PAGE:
Prof. Flanagan points out that during the last election campaign in Ontario, public-sector trade unions spent large amounts of money on electoral advertising: “[t]ogether, the three spent more on advertising in the writ period than either of the main parties.” Furthermore, this spending all pursued a single objective – to attack the Progressive Conservative Party. Prof. Flanagan argues that it thus effectively amounted to support for the Liberals. The unions would not have been able simply to give that much money to the Liberals, but the absence of limits on third-party spending allowed them to circumvent the limits on direct contributions to political parties.

Prof. Flanagan thinks this has terrible consequences, though if your politics differ from his, you are likely to disagree. What should not be controversial is that third-party spending limits – or their absence – do not necessarily have the effects Rawls and other supporters of these limits on the left expected them to have. It is not only the rich who have a lot of money. It is also the not-so-rich who are able to pool their resources together, through trade-unions for example, or student unions (which are bound to run into the strictures of Québec’s spending restrictions when an election is called, as I have been saying for months). They too are the moneyed interests whom third-party spending limits prevent from getting their message across as effectively as they would like. Both on the left and on the right, those whose opinion of spending limits is based on the conventional wisdom that they prevent the “rich” from gaining a stranglehold on the political process and thus help the “powerless” need to reconsider their views.

Ne parlez pas en bien, ne parlez pas en mal

Radio-Canada a mis en ligne une entrevue avec Denis Dion, un porte-parole du Directeur général des élections du Québec, portant, pour l’essentiel, sur l’application éventuelle de la Loi électorale, et notamment de ses règles concernant les « tiers »,  aux médias sociaux, vu l’importance du rôle qu’ils pourraient jouer dans la prochaine campagne électorale. C’est un sujet qui attire beaucoup d’attention dernièrement. D’ailleurs, je l’avais évoqué ici il y a quelques semaines.

M. Dion soutient que « [l]a Loi électorale n’a certainement pas pour but de limiter les débats dans la société québécoise durant les 33 jours de la période électorale ». Ce n’est pourtant manifestement pas vrai. En imposant des limites sévères aux dépenses des partis et des candidats, et en interdisant presque toute dépenses par quelque autre personne, la Loi électorale a pour effet de limiter les débats, et cet effet est tellement fort et prévisible qu’il est difficile de prétendre que telle n’était l’intention du législateur lorsqu’il adoptait la loi. En fait, M. Dion en est conscient. Comme il dit lui-même, la Loi électorale « exclut la participation des personnes qui viendraient à côté des … partis pour faire des dépenses ce qui désiquilibrerait ce que la loi veut équilibrer » – c’est-à-dire les ressources des différents partis politiques, qui sont, comme je le soulignais ici, les acteurs centraux, dominants, du système électoral. (D’où le choix révélateur de la préposition « à côté » par M. Dion.) On pourrait envisager plusieurs façons – certaines plus pratiques que d’autres ― d’atteindre cet équilibre. La Loi électorale représente un choix clair en faveur d’un système qui préserve cet équilibre en baillonant tous ceux qui risqueraient de le rompre.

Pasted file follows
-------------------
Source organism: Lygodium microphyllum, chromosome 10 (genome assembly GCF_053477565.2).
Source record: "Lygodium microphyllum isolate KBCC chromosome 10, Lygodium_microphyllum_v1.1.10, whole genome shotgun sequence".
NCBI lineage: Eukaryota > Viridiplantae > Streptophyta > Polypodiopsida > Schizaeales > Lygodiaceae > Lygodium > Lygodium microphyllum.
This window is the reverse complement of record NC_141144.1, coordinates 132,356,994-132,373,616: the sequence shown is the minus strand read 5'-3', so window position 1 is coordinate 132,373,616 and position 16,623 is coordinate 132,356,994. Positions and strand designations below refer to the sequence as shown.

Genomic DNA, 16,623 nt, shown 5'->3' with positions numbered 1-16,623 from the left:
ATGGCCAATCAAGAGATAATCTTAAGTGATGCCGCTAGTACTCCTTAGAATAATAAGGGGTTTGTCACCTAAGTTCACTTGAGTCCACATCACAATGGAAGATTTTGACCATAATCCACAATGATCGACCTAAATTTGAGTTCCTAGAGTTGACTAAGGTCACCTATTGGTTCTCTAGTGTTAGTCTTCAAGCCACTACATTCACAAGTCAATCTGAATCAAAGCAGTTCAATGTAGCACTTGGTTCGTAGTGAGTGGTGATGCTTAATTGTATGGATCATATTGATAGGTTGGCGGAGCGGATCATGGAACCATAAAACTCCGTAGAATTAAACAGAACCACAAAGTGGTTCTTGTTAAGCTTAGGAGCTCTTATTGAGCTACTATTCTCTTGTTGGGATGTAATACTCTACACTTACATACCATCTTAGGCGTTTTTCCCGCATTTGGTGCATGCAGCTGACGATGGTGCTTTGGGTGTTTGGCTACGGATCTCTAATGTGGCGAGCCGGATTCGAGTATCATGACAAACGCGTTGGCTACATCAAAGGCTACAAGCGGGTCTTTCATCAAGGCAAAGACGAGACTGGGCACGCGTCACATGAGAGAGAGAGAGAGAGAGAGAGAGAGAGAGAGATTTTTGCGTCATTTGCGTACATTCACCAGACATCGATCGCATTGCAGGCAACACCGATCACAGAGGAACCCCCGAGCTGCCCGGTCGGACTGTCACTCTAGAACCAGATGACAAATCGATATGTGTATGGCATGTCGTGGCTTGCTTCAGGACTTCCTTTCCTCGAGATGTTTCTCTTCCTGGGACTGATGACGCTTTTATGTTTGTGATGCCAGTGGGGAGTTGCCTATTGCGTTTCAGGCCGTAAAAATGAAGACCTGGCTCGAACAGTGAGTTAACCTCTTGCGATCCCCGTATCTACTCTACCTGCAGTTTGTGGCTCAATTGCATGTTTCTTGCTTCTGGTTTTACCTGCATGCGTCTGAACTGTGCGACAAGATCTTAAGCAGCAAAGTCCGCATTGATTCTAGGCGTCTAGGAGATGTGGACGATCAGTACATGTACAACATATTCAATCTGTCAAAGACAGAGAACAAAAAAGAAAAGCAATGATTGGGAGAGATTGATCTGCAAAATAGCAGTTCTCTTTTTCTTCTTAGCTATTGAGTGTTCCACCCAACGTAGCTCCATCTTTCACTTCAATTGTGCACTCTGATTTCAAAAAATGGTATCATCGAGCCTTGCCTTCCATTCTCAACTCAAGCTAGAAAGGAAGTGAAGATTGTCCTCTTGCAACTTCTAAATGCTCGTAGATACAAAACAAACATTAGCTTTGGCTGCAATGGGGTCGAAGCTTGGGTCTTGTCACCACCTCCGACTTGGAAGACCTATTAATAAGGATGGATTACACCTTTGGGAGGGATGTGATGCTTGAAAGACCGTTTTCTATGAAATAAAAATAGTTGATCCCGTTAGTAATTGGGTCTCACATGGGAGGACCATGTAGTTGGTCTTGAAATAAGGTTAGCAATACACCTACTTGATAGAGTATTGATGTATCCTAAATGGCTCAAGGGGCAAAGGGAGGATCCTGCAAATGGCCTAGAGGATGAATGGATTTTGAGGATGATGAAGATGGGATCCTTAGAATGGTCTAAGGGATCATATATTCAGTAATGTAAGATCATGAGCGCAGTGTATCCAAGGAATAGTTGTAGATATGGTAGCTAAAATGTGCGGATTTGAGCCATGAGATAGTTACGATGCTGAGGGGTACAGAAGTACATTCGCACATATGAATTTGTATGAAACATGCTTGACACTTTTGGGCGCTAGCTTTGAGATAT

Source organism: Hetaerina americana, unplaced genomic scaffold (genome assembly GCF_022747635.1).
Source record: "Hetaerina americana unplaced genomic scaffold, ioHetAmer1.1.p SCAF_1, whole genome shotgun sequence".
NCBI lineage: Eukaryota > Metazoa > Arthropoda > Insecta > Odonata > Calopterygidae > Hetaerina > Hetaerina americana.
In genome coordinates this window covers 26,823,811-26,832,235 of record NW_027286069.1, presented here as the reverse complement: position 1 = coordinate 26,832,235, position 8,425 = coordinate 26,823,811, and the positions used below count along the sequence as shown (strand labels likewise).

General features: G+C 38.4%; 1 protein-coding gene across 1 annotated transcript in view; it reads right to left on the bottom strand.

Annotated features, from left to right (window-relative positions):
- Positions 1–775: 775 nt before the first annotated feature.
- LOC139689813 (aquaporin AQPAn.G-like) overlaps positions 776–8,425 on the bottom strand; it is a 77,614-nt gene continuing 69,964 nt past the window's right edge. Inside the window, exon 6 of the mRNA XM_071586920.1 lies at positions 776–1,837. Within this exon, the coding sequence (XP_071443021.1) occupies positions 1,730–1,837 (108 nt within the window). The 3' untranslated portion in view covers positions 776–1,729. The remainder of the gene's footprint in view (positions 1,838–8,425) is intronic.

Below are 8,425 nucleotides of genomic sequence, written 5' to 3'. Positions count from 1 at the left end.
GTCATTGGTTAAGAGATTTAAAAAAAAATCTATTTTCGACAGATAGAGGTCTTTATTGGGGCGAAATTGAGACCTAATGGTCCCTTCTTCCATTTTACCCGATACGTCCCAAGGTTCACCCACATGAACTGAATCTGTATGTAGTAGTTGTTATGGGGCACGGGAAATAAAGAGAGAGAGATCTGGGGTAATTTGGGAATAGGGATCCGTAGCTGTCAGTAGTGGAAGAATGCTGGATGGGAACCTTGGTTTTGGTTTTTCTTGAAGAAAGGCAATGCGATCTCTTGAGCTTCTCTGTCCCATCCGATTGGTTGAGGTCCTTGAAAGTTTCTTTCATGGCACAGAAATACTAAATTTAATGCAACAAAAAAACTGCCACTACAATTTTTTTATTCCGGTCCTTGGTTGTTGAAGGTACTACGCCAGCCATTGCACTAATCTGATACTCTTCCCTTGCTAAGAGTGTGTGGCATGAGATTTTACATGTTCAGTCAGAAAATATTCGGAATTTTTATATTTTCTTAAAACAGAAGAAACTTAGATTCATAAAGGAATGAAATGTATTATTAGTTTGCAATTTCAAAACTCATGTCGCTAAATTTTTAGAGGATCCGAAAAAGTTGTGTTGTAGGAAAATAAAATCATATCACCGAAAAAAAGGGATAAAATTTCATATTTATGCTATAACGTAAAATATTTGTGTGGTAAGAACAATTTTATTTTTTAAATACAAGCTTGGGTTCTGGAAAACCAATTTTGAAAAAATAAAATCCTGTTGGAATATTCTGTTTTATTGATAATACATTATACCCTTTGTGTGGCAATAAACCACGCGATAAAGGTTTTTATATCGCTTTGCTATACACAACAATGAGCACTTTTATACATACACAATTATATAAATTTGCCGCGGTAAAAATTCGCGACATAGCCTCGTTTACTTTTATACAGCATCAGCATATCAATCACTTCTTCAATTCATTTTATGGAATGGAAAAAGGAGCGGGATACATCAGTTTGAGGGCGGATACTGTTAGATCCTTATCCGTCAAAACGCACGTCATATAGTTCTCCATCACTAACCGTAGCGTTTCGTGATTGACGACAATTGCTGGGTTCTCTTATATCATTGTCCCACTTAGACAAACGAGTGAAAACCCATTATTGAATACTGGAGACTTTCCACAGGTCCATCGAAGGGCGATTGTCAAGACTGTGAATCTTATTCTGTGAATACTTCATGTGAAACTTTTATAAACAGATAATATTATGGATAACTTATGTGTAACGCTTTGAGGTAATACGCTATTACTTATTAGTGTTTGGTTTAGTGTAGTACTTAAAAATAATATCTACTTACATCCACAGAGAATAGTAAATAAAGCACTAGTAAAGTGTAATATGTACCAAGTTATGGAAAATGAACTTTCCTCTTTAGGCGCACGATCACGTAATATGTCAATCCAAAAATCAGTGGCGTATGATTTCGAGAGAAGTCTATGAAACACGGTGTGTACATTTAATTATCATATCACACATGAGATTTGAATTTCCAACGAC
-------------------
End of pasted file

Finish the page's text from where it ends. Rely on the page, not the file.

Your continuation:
Pour ce qui est de l’application de la Loi électorale aux médias sociaux, M. Dion confirme ce que j’écrivais il y a deux semaines et demie: la communication d’un message électoraliste par les médias sociaux n’est pas une dépense électorale au sens de la loi, puisqu’elle ne coûte rien à son auteur. Par ailleurs, il rappelle aussi qu’un message ne sera pas couvert par la loi s’il ne tend pas à favoriser ou à défavoriser l’élection d’un parti ou d’un candidat en particulier. Ainsi, dit M. Dion, « votez contre ceux qui soutiennent la hausse des frais de scolarité » est un message partisan qui sera couvert par la loi si son auteur paie pour le diffuser, alors que « votez pour l’accès à l’éducation » ne l’est peut-être pas. Finalement, rappelle M. Dion, on peut aussi échapper à l’effet de la Loi électorale « [s]i de par votre notoriété il y a toujours un journaliste qui vous court après » et que tout ce que vous dites se retrouve dans les médias, sans que vous n’ayez à payer. Un rappel, probablement pas intentionnel, du fait que la Loi électorale favorise les groupes bien établis au détriment des nouveaux-venus, dont les journalistes ne font pas la promotion gratuite.

Les médias sociaux auront-ils un effet important sur la prochaine campagne électorale? Difficile de le dire pour l’instant. Cependant, c’est une possibilité. Si ça s’avère éventuellement être le cas, dit M. Dion, « peut-être faudra-t-il adapter nos lois étant donné l’évolution de la façon dont les messages sont diffusés ». J’aurais bien aimé qu’on lui demande dans quel sens cette modification pourait aller. Comme je l’écrivais ici, on pourrait conclure que, puisque les médias sociaux permettent à quiconque de diffuser des messages électoralistes de façon plus ou moins illimittée, les limites imposées à la diffusion de tels messages par les moyens traditionnels ne sont plus utiles. Cependant, on pourrait aussi conclure que la seule façon de garder les partis politiques au centre du débat pré-électoral, c’est de commencer à censurer la diffusion de messages électoralistes sur les médias sociaux. M. Dion et son patron ont-ils les ressources et la volonté pour le  faire?